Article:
“They’re not sure around whether or not all of the reports and discussion prior to Christmas about the market softening, whether that will continue in the new year or whether it was a bit of a flash in the pan and the market will recover pretty quickly.”
Buyers are once again looking to the suburbs after emerging from lockdowns, according to a National Australia Bank survey that shows the tree-and sea changers are losing their zeal for a place outside the metropolitan area.
The bank surveyed 370 property professionals including investors, real estate agents and developers.
Andy Kerr, the NAB’s executive of home ownership, said buyer sentiment had dramatically shifted as the pandemic entered a new phase, with dynamics relatively “more normalised”.
“We know that lockdowns have reshaped how we live, with many at home for longer periods; the trade-off between affordability and lifestyle has changed markedly throughout the pandemic, with choices around CBD proximity, additional space and price fluctuating over the last two years,” Mr Kerr said.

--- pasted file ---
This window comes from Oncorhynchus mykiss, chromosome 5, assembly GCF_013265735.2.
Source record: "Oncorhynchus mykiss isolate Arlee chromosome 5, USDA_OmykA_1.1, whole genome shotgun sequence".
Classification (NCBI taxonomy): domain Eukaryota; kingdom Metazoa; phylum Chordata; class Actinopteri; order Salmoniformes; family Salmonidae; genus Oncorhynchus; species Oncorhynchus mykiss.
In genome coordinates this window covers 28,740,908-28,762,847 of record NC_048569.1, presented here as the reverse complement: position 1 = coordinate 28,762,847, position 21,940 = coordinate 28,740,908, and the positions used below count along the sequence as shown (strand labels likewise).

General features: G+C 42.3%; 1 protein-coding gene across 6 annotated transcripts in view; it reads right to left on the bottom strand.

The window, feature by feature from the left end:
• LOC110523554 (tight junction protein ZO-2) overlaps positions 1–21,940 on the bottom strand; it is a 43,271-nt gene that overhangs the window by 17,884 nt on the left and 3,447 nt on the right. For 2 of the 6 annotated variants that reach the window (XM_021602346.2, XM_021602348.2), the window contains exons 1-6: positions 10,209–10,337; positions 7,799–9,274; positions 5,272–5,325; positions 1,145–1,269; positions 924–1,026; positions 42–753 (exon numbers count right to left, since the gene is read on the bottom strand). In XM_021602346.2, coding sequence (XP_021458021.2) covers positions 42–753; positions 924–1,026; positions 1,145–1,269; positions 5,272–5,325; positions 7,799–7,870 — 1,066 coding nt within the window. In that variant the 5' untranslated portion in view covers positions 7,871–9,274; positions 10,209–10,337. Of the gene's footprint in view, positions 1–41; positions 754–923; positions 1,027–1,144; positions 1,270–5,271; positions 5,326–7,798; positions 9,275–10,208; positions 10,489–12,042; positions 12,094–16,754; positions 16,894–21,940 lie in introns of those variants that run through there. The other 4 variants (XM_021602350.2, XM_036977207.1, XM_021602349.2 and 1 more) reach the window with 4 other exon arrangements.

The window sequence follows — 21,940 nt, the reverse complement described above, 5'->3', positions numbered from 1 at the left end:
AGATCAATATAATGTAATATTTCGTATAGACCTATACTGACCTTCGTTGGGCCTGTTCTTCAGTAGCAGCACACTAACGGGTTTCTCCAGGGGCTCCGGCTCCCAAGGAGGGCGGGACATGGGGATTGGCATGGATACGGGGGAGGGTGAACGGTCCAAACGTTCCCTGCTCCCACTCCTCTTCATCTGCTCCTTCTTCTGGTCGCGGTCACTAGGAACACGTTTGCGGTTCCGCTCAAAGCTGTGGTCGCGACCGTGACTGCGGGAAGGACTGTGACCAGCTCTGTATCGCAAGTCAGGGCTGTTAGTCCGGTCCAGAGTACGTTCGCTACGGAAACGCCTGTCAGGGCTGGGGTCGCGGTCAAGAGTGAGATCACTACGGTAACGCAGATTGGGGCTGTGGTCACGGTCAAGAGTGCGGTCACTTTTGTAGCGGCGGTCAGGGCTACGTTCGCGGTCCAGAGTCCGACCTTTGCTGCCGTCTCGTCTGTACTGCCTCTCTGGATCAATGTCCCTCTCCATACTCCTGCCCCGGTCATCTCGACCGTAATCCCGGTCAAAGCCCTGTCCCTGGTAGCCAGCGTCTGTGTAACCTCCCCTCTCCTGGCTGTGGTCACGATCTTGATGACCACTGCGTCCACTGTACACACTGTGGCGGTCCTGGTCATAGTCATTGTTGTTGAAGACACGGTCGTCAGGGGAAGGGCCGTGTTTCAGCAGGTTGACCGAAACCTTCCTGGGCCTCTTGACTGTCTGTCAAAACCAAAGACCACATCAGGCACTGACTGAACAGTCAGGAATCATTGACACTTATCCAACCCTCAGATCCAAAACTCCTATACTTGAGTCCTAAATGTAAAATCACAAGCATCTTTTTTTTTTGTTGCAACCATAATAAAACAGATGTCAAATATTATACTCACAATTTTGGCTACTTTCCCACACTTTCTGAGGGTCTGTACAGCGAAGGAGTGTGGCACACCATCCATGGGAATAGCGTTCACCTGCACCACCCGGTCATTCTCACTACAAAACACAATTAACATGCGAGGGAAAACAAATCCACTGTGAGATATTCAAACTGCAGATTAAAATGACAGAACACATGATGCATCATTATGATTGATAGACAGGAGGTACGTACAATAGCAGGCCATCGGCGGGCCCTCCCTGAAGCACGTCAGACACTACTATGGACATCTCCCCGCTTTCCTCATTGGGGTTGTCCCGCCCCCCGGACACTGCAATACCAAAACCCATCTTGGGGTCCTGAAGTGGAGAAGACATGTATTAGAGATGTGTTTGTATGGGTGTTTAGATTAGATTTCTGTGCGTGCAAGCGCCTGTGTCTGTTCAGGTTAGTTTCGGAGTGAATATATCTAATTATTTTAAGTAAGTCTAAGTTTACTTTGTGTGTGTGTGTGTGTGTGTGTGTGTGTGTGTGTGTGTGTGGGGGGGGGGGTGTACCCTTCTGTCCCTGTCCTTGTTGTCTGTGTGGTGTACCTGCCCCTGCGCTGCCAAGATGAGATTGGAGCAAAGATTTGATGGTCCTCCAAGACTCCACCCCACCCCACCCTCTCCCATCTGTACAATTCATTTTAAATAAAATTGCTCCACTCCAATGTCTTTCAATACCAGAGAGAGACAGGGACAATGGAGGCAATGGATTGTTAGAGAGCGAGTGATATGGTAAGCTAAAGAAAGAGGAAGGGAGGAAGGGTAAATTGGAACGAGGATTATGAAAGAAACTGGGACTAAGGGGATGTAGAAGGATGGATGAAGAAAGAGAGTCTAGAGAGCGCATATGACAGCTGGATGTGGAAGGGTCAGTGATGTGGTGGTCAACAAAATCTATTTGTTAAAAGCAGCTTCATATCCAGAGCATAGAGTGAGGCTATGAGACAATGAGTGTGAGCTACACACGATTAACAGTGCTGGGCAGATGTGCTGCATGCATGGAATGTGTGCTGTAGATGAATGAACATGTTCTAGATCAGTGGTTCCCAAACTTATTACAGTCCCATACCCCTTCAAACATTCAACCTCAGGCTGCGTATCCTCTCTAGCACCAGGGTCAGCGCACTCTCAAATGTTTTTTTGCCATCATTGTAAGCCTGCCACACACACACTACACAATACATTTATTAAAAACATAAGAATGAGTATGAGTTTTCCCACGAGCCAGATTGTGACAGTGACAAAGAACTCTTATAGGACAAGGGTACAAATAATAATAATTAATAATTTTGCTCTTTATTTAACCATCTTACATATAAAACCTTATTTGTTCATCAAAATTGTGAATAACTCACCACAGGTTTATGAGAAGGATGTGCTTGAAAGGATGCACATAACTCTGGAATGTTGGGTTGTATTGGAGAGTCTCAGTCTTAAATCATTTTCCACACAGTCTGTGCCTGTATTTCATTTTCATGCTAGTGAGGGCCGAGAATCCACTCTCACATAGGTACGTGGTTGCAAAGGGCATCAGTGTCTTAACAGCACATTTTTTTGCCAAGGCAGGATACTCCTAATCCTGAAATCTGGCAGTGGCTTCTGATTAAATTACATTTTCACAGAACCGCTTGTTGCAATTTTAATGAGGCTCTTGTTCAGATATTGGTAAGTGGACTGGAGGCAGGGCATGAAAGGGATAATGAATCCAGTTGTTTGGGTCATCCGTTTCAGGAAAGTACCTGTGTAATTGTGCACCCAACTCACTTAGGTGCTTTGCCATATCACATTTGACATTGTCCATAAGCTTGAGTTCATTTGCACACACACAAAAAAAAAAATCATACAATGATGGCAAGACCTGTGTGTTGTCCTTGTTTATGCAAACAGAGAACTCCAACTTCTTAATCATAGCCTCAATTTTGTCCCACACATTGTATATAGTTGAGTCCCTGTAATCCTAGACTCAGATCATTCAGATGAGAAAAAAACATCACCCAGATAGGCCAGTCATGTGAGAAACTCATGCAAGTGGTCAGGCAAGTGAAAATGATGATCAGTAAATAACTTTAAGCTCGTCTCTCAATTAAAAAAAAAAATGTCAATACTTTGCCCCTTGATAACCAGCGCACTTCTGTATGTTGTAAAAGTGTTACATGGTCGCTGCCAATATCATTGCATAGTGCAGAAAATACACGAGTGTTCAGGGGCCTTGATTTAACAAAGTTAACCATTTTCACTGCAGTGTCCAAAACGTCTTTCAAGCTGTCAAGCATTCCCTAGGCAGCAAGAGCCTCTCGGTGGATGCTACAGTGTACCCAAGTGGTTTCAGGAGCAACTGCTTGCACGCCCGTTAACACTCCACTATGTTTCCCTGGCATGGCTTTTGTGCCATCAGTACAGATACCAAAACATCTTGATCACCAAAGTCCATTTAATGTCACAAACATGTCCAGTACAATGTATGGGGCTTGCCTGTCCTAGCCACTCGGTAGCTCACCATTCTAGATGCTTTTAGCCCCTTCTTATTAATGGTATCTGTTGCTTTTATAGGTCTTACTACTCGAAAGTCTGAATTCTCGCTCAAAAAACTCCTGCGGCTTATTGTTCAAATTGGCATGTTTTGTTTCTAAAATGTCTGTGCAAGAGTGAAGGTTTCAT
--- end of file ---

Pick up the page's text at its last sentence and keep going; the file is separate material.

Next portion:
“What we are now seeing is little green shoots of people returning to inner-city suburbs, looking for the balance of lifestyle and value as cities like Melbourne and Sydney have opened up. This has been aided by more subdued price growth in these areas.”
A new source of housing for hopeful buyers is developing in the Hills District, where hundreds of new units will go onto the market after years of planning and construction around new Sydney Northwest metro stations.
“There is going to be an unlocking of sub-million [dollar] properties in the Hills District, which is highly sought after and seldom found,” said Stu Benson of Castle Hill-based Benson Auctions.
“It’s going to be a litmus test. We need a couple of weeks of results under our belt until we gauge what the 2022 market is going to look like.”
A Peek At The Peak
It seems like every month since the start of 2021 we’ve been asking whether the market has reached its peak, whether property prices will fall, or whether the rises of 2021 will continue into 2022 – and if they do, how high can they go?